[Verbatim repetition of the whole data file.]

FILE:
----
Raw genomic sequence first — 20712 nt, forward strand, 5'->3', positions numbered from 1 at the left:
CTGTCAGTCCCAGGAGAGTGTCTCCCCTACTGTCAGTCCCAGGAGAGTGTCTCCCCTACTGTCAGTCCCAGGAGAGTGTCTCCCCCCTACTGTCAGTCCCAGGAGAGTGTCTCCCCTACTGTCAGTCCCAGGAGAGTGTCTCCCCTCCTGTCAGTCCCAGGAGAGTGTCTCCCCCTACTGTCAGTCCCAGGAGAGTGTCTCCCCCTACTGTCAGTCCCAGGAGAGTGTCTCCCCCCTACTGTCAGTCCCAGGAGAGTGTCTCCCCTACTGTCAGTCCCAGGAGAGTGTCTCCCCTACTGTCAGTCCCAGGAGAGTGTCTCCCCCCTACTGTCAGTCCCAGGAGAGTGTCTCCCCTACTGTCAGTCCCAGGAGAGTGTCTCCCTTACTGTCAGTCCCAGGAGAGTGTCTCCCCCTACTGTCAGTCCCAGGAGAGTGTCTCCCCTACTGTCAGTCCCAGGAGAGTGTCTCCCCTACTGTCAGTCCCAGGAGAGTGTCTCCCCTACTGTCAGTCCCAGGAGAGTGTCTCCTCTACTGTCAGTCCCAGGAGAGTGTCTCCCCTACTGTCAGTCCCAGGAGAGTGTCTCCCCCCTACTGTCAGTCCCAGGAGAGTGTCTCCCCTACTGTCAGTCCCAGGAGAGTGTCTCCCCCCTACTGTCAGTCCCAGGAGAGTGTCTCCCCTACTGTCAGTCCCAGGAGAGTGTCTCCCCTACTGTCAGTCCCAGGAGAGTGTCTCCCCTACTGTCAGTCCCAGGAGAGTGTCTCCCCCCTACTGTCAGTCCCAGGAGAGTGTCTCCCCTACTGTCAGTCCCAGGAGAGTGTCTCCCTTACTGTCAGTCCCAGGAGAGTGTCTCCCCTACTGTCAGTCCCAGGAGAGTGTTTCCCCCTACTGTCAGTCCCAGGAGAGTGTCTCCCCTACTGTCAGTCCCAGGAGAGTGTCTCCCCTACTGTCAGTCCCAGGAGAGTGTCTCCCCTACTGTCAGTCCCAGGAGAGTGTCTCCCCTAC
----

Raw genomic sequence first — 20712 nt, forward strand, 5'->3', positions numbered from 1 at the left:
CTGTCAGTCCCAGGAGAGTGTCTCCCCTACTGTCAGTCCCAGGAGAGTGTCTCCCCTACTGTCAGTCCCAGGAGAGTGTCTCCCCCCTACTGTCAGTCCCAGGAGAGTGTCTCCCCTACTGTCAGTCCCAGGAGAGTGTCTCCCCTCCTGTCAGTCCCAGGAGAGTGTCTCCCCCTACTGTCAGTCCCAGGAGAGTGTCTCCCCCTACTGTCAGTCCCAGGAGAGTGTCTCCCCCCTACTGTCAGTCCCAGGAGAGTGTCTCCCCTACTGTCAGTCCCAGGAGAGTGTCTCCCCTACTGTCAGTCCCAGGAGAGTGTCTCCCCCCTACTGTCAGTCCCAGGAGAGTGTCTCCCCTACTGTCAGTCCCAGGAGAGTGTCTCCCTTACTGTCAGTCCCAGGAGAGTGTCTCCCCCTACTGTCAGTCCCAGGAGAGTGTCTCCCCTACTGTCAGTCCCAGGAGAGTGTCTCCCCTACTGTCAGTCCCAGGAGAGTGTCTCCCCTACTGTCAGTCCCAGGAGAGTGTCTCCTCTACTGTCAGTCCCAGGAGAGTGTCTCCCCTACTGTCAGTCCCAGGAGAGTGTCTCCCCCCTACTGTCAGTCCCAGGAGAGTGTCTCCCCTACTGTCAGTCCCAGGAGAGTGTCTCCCCCCTACTGTCAGTCCCAGGAGAGTGTCTCCCCTACTGTCAGTCCCAGGAGAGTGTCTCCCCTACTGTCAGTCCCAGGAGAGTGTCTCCCCTACTGTCAGTCCCAGGAGAGTGTCTCCCCCCTACTGTCAGTCCCAGGAGAGTGTCTCCCCTACTGTCAGTCCCAGGAGAGTGTCTCCCTTACTGTCAGTCCCAGGAGAGTGTCTCCCCTACTGTCAGTCCCAGGAGAGTGTTTCCCCCTACTGTCAGTCCCAGGAGAGTGTCTCCCCTACTGTCAGTCCCAGGAGAGTGTCTCCCCTACTGTCAGTCCCAGGAGAGTGTCTCCCCTACTGTCAGTCCCAGGAGAGTGTCTCCCCTAC